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Old    rsmith            10-06-2006, 3:54 PM Reply   
Any fiberglass/gelcoat gurus out there that can shine some light on this? My friend uses 100% vinegar to clean his boat. He said the dealer (crownline/sanger) said this is best way to keep it looking new. His method is simple: using a sponge he wipes down the boat with vinegar then uses a towel to wipe the excess vinegar—he does not rinse the boat. It definitely works especially for the tough water spots. I am hesitant to use this method until I know for sure it will not ruin my boat’s gelcoat?
Old     (dhr)      Join Date: Feb 2006       10-06-2006, 4:05 PM Reply   
I use 50% water 50% vinegar, work great 100%vinegar seems to harsh not on the gel but the stickers (could cause bubbles in stickers )
Old     (factory)      Join Date: Aug 2006       10-06-2006, 4:34 PM Reply   
use vinager on the windshield for the hard water spots that do not come out. then windex seems alittle harsh on gel coat tho. it seems it would put a greasy shine to the boat.
Old     (guido)      Join Date: Jul 2002       10-06-2006, 5:00 PM Reply   
I've been using a 10/1 mix (water to vinegar) for about 6 years now. No problems and keeps all surfaces of the boat looking good. I mix in a good wash/wax a few times per year. I think 50/50 is a bit strong, but maybe it's just because I don't like the smell. A lot of people mix it like that.

BTW I use a spray bottle. Spray on the entire boat when I pull it out and wipe it off. Good as new. That said, if I have the boat in the water for an extended period and it develops a "slime line", then I'll wash it with some regular car wash solution.
Old     (supreme_rob)      Join Date: Sep 2005       10-06-2006, 5:04 PM Reply   
I have been using a 50/50 vinegar water mix for 2 seasons and it works great for taking water spots off, but I also folow it up with an eagle one spray wax right away.
Old     (oaf)      Join Date: Jul 2002       10-06-2006, 7:48 PM Reply   
Vinegar will strip any wax from the boat surface leaving the boat unprotected. I don't understand why people are willing to spend good money on a boat but don't spend it on a quality cleaning product that will remove water spots and keep the wax intact. I can understand using vinegar if you apply a wax coat (or a spray wax) after you wipe it down with vinegar, but if not you will be leaving your boat unprotected.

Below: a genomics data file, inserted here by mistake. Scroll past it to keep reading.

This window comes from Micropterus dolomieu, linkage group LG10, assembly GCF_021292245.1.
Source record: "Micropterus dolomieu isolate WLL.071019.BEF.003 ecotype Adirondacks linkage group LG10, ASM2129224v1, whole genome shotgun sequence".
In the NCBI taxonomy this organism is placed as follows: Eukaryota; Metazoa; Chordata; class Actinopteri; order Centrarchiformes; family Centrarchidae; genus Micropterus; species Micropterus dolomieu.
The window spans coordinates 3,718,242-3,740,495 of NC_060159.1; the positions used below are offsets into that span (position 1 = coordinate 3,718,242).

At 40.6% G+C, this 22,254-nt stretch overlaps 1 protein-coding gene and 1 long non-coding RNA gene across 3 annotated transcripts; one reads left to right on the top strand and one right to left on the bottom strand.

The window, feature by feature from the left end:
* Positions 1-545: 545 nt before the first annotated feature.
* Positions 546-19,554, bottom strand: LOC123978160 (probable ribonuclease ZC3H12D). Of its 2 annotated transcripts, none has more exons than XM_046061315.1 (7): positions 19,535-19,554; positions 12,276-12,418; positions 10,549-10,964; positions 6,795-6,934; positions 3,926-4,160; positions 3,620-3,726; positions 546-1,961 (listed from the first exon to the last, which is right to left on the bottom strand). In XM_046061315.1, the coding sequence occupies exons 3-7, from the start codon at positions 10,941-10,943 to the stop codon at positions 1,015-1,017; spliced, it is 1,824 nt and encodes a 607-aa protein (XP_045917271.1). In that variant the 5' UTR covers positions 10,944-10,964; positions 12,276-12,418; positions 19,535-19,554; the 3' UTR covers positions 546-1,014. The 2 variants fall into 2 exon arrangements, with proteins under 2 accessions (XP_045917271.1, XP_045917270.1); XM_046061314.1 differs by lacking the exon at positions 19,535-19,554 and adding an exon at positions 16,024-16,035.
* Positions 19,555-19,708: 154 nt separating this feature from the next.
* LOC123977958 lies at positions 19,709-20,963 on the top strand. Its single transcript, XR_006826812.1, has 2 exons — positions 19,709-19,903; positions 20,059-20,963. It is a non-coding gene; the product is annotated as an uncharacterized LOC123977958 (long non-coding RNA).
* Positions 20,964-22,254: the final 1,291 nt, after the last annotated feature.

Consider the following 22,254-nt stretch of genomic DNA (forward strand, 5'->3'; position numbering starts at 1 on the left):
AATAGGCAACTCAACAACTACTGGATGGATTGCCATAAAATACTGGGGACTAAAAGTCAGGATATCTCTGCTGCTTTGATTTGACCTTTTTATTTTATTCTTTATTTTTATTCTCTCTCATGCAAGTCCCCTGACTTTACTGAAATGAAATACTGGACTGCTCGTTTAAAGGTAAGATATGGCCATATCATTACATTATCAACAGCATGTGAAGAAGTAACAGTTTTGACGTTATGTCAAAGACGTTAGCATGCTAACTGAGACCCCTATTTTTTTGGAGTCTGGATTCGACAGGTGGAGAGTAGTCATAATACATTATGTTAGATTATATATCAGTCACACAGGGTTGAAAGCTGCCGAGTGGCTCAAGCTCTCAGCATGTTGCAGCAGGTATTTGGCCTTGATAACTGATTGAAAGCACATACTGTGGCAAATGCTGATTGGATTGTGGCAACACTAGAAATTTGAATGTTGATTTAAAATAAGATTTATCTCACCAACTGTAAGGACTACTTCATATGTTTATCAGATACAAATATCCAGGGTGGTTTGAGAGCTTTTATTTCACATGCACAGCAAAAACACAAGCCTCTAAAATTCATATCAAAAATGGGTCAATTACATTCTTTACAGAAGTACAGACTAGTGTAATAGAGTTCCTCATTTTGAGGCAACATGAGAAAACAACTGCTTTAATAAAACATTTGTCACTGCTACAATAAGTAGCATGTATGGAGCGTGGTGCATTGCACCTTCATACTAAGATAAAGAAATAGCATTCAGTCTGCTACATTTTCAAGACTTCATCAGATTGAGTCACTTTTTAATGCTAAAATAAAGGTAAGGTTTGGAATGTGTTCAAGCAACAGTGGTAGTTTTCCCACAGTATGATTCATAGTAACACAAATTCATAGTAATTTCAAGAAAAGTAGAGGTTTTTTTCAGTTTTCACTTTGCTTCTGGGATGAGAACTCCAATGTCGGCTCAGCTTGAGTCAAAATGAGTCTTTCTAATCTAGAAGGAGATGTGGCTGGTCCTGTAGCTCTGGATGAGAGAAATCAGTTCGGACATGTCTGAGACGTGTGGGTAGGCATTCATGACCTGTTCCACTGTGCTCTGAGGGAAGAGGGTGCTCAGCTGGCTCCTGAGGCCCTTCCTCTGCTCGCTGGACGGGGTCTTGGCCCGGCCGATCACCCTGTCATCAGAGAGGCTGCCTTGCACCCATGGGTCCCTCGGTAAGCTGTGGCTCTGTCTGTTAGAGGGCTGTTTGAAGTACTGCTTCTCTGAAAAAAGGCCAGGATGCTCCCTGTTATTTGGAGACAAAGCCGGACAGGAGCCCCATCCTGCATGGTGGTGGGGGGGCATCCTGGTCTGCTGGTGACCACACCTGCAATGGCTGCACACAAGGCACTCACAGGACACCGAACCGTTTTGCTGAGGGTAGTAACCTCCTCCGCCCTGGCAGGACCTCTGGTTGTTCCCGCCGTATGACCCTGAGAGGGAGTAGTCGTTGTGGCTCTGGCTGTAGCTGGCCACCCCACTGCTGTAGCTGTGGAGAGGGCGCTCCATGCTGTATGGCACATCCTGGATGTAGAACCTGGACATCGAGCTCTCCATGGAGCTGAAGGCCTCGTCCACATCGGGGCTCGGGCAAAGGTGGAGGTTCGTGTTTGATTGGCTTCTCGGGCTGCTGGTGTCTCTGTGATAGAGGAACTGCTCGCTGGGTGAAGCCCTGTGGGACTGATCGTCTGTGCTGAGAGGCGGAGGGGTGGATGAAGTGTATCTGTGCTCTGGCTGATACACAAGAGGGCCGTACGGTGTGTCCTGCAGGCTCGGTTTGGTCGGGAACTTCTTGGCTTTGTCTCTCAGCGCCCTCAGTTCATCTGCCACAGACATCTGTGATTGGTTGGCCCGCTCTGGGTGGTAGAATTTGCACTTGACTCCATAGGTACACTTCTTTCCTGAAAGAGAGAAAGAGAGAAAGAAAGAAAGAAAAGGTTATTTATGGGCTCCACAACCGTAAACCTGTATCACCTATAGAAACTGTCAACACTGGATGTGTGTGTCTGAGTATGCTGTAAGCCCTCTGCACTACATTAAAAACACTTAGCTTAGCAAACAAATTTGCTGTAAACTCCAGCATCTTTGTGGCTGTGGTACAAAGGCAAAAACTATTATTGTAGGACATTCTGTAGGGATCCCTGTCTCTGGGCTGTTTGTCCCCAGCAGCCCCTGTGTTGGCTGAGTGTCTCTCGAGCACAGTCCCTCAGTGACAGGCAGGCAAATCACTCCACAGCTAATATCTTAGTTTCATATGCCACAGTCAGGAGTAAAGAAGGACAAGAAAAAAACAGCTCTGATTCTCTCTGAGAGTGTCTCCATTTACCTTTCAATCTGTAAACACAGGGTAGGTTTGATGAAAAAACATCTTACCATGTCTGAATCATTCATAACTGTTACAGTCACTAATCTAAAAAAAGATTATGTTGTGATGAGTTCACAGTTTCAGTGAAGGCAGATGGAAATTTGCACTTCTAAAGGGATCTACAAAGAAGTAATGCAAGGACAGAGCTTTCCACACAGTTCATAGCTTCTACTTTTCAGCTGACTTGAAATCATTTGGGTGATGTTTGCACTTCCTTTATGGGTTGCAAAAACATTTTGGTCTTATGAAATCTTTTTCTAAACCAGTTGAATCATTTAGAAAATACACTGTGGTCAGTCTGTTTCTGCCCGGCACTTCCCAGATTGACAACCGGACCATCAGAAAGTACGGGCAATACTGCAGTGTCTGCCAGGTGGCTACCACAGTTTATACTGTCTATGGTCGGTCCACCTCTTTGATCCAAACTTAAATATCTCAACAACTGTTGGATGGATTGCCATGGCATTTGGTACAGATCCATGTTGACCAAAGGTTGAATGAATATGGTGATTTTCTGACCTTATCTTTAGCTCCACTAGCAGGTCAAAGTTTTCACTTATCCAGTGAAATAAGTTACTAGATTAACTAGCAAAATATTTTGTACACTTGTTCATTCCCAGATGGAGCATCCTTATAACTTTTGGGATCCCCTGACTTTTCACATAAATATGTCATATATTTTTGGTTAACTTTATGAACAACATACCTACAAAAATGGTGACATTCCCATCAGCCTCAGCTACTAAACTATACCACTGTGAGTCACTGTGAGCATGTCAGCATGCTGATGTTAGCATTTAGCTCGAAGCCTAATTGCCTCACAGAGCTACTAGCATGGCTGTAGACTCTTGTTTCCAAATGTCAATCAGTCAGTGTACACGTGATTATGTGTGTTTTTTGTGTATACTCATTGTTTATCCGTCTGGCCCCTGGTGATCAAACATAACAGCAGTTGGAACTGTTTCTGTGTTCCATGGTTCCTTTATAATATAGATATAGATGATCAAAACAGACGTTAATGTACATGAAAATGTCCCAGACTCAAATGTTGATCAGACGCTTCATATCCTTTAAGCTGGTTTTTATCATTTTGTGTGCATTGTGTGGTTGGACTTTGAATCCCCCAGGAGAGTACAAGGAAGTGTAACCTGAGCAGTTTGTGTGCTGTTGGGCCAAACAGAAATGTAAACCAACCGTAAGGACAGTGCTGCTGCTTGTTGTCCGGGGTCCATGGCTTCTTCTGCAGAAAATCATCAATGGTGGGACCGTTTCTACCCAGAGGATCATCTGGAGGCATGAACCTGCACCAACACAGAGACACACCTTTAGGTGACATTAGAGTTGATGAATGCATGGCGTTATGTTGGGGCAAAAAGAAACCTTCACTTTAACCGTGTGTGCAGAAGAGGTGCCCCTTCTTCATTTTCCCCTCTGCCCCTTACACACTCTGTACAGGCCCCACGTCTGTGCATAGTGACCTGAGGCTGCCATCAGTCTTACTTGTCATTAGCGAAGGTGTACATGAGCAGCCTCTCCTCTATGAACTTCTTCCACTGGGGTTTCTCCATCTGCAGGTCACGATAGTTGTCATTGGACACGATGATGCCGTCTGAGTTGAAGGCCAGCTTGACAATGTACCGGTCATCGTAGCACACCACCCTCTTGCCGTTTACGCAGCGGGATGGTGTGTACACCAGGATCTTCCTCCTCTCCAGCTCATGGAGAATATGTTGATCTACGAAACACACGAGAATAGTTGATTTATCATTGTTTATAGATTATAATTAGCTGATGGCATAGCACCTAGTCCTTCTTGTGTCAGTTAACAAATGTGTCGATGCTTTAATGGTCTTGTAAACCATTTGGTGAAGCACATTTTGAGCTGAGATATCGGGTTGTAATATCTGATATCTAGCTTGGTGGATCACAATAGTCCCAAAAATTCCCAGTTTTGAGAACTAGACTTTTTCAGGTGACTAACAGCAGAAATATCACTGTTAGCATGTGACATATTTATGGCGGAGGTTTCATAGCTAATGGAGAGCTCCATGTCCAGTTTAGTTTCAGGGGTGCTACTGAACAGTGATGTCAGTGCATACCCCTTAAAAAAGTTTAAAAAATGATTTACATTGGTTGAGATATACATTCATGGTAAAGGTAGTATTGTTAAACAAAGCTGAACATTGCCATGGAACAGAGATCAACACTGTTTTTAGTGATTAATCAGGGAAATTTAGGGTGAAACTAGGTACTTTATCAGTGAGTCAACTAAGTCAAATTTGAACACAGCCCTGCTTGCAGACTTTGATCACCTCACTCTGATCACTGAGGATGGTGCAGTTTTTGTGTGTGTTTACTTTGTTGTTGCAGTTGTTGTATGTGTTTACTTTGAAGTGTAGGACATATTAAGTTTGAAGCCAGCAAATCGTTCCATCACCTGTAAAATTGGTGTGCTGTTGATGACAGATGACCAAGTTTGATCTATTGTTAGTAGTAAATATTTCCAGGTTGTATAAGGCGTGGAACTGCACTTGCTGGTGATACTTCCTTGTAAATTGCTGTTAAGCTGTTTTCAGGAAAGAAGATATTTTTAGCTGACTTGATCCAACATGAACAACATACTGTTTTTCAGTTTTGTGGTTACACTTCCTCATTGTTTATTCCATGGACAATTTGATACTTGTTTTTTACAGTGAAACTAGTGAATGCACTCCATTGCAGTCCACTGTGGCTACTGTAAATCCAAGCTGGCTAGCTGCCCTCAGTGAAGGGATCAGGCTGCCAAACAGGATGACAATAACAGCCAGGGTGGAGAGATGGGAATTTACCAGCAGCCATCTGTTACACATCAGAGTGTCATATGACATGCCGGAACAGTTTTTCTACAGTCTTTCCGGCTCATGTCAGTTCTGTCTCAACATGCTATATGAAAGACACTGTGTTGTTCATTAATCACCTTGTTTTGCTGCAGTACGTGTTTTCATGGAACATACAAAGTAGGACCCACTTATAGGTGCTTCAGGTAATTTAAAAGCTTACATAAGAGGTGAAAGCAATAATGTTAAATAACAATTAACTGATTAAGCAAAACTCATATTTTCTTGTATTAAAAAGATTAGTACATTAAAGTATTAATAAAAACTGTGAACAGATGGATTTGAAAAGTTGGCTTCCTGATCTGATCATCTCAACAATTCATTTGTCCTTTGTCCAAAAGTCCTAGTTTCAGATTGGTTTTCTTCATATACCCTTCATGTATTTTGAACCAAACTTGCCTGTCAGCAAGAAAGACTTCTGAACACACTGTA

Old     (tyler97217)      Join Date: Aug 2004       10-07-2006, 10:05 AM Reply   
Coach what is your experience with this? The only reason I ask is I have friends that try to say the same thing, but I have used a 50/50 mix and a shot of spray wax in the mix and it works like a charm. I always buy black boats and it looks better than any other black on the river in my opinion.
I got curious cause others have said what you say and have asked gelcoat/fiberglass guys and they say it should not be bad for your gel coat at all. It certainly does not replace waxing a boat regularly (which we do), but will not harm it. It will decrease streaking and waterspots is what they said.
I am no gel coat expert, but I will put the shine of my black boat up against the shine of any other black boat and I am sure I could prove a point. If you have any real evidence as to why it should not be done I would entertain switching, so back it up.
Old    tige_joe            10-18-2006, 11:48 AM Reply   
After owning 10 boats..... '89 Malibu, '93 Nautique, and now on my 8th Tige..... I have used nothing but 100% vinegar. strips wax over time.....but everyone of my boats no matter the age or number of hours on the water, they've always looked in showroom condition. By the way....ever read closely as to what exactly is in a jug of "white vinegar"? It's 5% acid.....95% water. There really is no need for extra "cutting" of the product with more water, unless you're trying to economize on your $3 a gallon vinegar. Another thing I've used for years, is a mix of 2 or 3 ounces of Murphy's Oil Soap to 24 ounces of water in a spray bottle for the upholstery. It cleans, protects, and doesn't leave a greasy residue other cleaners leave behind. No matter the number of hours on the boat......between those 2 items......all my boats have looked every bit as good, as the day I bought them.'ve got a great idea too....I have heard that works quite well too. I knew a guy years ago that did kind of the same thing, but he used a very small amount of Armor-All in his mix. He had an '82 Mastercraft that looked like showroom condition even 10 years later using his method. Have a few of those "Absorber" chamois in your boat, hit it with the vinegar on the ramp. Roll those towels up, and put them in the tube wet. They won't mold or mildew. When they get dirty, wash 'em.....put them in the tubes again damp, and they are ready for the next time. I've actually got 5 of them in my boat....that way everyone can help. It's really heartbreaking to see so many boats out there, new and used alike, that for just an extra 10 or 15 minutes on the ramp, will keep the boat looking great.....and also holding it's sex-appeal value, and monetary value for re-sale if you so desire.
Old    ccarter            10-18-2006, 12:15 PM Reply   
Vinegar works great and is harmless. I agree with Joe...


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